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Ophthalmology: Career and Education Opportunities in Alabama

Ophthalmology: Like Audiologists, Ophthalmologists and Optometrists are focused on preventing and repairing problems of our perceptual systems. Centered on problems and issues related to our eyes and sight, they provide assistance to patients with vision problems due to age, injury and disease.

Alabama photo by Melinda Shelton

Alabama has a population of 4,708,708, which has grown by 5.88% over the past 10 years. Nicknamed the "Heart of Dixie," its capital is Montgomery, though its most populous city is Birmingham. In 2008, there were a total of 2,640,717 jobs in Alabama. The average annual income was $33,655 in 2008, up from $32,803 the previous year. The unemployment rate in Alabama was 10.1% in 2009, which has grown by 4.9% since the previous year. Approximately 19.0% of Alabama residents have college degrees, which is lower than the national average.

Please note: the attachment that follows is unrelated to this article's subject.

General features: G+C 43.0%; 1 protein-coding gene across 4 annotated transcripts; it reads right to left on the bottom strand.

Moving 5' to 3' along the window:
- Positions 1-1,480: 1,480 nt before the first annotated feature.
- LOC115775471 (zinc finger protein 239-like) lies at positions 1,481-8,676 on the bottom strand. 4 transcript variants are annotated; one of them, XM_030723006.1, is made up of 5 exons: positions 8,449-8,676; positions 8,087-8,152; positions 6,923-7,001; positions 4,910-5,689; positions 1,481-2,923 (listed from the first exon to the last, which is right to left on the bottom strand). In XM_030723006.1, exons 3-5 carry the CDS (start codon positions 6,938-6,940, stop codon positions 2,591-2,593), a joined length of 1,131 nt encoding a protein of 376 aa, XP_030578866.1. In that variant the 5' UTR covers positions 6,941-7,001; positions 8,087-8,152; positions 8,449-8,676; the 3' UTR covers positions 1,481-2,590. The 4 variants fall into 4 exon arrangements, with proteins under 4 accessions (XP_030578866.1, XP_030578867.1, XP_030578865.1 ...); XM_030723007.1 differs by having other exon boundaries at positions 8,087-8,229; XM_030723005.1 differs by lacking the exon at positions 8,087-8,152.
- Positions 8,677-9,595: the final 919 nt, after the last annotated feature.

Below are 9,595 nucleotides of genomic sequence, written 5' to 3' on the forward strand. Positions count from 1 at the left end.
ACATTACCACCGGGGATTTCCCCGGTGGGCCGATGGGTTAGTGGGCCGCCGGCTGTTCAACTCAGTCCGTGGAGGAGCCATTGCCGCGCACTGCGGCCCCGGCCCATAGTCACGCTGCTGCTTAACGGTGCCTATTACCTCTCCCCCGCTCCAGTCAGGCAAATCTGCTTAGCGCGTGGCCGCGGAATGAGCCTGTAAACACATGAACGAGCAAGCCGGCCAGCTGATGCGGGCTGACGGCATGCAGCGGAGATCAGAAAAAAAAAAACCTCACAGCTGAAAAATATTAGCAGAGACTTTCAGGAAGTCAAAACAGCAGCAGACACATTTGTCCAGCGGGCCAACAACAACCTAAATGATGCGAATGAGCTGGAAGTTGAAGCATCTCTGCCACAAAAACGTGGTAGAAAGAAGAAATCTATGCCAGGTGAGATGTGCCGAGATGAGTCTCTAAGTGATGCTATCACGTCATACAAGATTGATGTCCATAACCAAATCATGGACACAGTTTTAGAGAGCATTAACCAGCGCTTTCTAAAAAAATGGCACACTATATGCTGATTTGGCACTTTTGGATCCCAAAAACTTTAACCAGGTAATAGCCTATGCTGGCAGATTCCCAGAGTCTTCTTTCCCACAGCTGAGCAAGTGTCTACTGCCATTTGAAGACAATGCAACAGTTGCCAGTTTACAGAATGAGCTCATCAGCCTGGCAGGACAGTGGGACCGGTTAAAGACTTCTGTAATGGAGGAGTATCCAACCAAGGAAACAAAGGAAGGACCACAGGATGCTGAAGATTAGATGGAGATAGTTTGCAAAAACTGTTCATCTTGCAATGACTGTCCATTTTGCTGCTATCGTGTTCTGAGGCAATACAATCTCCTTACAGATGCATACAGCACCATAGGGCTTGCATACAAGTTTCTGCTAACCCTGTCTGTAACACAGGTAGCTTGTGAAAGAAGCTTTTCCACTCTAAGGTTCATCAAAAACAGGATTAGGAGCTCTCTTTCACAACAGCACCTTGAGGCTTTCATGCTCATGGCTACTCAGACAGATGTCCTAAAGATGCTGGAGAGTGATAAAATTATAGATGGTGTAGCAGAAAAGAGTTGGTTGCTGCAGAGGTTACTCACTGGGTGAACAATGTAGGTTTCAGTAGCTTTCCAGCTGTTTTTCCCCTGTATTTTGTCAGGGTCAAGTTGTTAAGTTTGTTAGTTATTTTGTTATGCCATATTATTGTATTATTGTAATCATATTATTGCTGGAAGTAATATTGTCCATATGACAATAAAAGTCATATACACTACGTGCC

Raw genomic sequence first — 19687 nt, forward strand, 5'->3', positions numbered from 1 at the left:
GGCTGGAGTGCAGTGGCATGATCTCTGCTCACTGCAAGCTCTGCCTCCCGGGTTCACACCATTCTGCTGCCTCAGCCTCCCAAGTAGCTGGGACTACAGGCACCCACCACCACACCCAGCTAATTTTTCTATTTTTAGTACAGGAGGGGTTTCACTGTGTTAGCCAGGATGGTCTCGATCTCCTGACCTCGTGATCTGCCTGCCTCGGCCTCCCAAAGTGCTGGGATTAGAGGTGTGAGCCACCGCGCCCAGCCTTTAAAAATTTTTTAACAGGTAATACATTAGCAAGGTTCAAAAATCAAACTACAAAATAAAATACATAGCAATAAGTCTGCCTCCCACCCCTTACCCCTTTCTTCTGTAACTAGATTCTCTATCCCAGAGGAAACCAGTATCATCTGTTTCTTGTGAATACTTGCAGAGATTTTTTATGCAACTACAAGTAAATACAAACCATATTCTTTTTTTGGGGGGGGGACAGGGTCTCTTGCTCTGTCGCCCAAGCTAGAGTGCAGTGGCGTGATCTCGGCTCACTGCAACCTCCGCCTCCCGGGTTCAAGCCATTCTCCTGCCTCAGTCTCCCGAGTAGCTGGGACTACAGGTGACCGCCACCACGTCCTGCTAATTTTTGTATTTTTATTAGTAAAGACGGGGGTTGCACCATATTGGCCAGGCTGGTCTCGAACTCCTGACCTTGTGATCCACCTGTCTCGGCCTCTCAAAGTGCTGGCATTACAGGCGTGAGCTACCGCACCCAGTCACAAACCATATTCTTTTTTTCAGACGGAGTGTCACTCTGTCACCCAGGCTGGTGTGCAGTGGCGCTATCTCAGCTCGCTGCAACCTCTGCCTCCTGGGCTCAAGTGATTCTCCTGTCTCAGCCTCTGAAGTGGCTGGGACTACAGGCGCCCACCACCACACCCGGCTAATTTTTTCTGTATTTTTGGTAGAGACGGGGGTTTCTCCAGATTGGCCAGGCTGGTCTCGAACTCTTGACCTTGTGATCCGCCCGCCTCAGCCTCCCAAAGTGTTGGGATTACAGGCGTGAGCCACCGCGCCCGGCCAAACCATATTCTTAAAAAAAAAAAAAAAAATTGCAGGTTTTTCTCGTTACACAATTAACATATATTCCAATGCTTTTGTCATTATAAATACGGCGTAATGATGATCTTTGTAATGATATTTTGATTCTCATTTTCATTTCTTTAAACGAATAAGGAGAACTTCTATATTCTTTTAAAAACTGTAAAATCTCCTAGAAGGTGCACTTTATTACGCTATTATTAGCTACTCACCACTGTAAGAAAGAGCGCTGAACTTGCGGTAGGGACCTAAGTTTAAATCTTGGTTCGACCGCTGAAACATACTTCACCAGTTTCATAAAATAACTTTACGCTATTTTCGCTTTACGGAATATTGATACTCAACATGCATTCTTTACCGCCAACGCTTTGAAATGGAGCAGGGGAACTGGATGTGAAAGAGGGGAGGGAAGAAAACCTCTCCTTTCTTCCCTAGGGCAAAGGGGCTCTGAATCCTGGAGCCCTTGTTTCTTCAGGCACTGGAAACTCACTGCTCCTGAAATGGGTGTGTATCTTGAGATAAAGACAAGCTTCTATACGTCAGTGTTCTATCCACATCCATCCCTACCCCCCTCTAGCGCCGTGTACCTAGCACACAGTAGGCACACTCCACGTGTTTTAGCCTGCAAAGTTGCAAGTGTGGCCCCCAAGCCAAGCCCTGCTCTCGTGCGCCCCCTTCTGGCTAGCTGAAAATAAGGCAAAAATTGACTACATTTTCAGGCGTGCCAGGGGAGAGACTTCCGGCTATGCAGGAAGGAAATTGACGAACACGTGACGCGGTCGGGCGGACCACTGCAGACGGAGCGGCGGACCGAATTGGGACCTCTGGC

The top industries in Alabama include manufacturing magnetic media, asphalt shingle materials manufacturing, and perishable prepared food manufacturing. Notable tourist destinations include the Alan's Discount Music, the The Hip Hop Museum of Art, and the Birmingham Civil Rights Institute.


Featured Online Colleges

Everest University
Liberty University
American InterContinental University Online

CAREERS WITHIN Ophthalmology

Licensed Dispensing Optician

Licensed Dispensing Opticians design, measure, and adapt lenses and frames for client according to written optical prescription or specification. Licensed Dispensing Opticians need to listen well to others and take in their information and issues. They also need to speak clearly and communicate with others.

Optometrists diagnose, manage, and treat conditions and diseases of the human eye and visual system. Optometrists need to read and understand what has been read. They also need to think through complex problems and develop a critical analysis of the situation and possible solutions.